State revenue collections through August were just slightly higher than the predictions made by the state treasurer for the current year’s budget, according to numbers released by the state today.
Through August, the state had collected $1.944 billion, about $9.3 million over initial forecasts.
“For the second month in a row, revenue collections suggest that the resources available to the state are closely tracking figures certified by the Governor in the Appropriations Act for Fiscal 2012,” Treasurer Andrew Sidamon-Eristoff said in a release. “At present there is no data to support theories of revenue collections significantly beyond responsible estimates.”
Several revenue sources actually lagged estimates, including casino revenues, motor fuels tax collections, corporation business taxes, transfer and inheritance taxes, sales tax and lottery proceeds.
Casino revenues were off 17.5 percent owing in some part to Tropical Storm Irene, which forced the closure of the state’s casinos for only the third time.
But the lagging revenues were more than offset by a nearly 9 percent boost in gross income taxes, which came in more than $64 million over projections for the first two months of the year.
Controversy over revenue estimates took center stage in June after the non-partisan Office of Legislative Services projected revenues higher than those certified by the Christie Administration. Gov. Chris Christie used the certified estimates provided by Sidamon-Eristoff in crafting his budget, but Democrats used the less conservative OLS numbers in creating their spending plan.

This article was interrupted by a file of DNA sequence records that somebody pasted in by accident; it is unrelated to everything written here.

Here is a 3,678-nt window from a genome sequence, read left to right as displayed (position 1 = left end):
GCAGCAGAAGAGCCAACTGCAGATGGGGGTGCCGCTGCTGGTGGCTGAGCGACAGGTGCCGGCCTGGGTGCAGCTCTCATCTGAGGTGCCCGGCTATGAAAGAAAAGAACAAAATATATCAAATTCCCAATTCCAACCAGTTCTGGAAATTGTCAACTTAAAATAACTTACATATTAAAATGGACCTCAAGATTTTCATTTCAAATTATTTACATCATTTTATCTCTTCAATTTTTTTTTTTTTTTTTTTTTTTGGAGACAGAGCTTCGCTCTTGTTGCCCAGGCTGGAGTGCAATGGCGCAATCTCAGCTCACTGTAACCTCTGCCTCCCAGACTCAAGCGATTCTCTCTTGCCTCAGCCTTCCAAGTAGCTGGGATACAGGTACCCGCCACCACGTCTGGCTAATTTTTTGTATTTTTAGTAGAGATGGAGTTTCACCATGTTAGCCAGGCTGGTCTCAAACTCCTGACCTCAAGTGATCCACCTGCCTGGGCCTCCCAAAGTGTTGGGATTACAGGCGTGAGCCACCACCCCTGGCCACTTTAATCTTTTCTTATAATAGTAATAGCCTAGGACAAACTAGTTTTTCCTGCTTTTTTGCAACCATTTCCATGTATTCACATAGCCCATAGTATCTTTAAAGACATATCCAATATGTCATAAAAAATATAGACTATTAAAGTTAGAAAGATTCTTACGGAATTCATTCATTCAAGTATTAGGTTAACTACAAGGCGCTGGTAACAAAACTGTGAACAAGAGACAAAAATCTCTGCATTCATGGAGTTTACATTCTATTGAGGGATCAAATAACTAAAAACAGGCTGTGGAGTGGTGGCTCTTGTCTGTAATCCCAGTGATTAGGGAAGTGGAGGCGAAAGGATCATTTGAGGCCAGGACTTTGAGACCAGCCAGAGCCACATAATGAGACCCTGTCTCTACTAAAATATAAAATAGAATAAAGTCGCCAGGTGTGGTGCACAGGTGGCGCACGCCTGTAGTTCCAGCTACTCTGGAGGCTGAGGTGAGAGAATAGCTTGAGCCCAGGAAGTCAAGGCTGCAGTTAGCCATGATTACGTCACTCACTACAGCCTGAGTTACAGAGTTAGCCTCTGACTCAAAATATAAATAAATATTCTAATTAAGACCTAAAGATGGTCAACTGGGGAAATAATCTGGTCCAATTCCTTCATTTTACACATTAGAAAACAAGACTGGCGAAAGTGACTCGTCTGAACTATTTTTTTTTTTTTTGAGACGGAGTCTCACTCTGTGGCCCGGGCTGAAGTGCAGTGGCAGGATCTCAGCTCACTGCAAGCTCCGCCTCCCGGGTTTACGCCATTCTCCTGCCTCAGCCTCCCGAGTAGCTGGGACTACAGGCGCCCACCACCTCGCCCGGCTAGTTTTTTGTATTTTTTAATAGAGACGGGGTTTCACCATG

The two sides bickered over which estimates were more accurate, but ultimately the budget plan was created with the certified revenue figures.
Last month, the treasurer reported that July revenues were off nearly $35 million from initial forecasts, but in an internal memo, OLS budget chief David Rosen cautioned that those numbers may not present an accurate snapshot.
“It is premature to make any statement about fiscal year 2012 revenue trends,” Rosen said in the memo to members of the Senate and Assembly budget committees.
Rosen said in the past administrations have not reported July numbers because they could be skewed.
The debate is likely to continue next month as revenue collections will likely be down significantly owing to tax extensions given in the wake of Irene.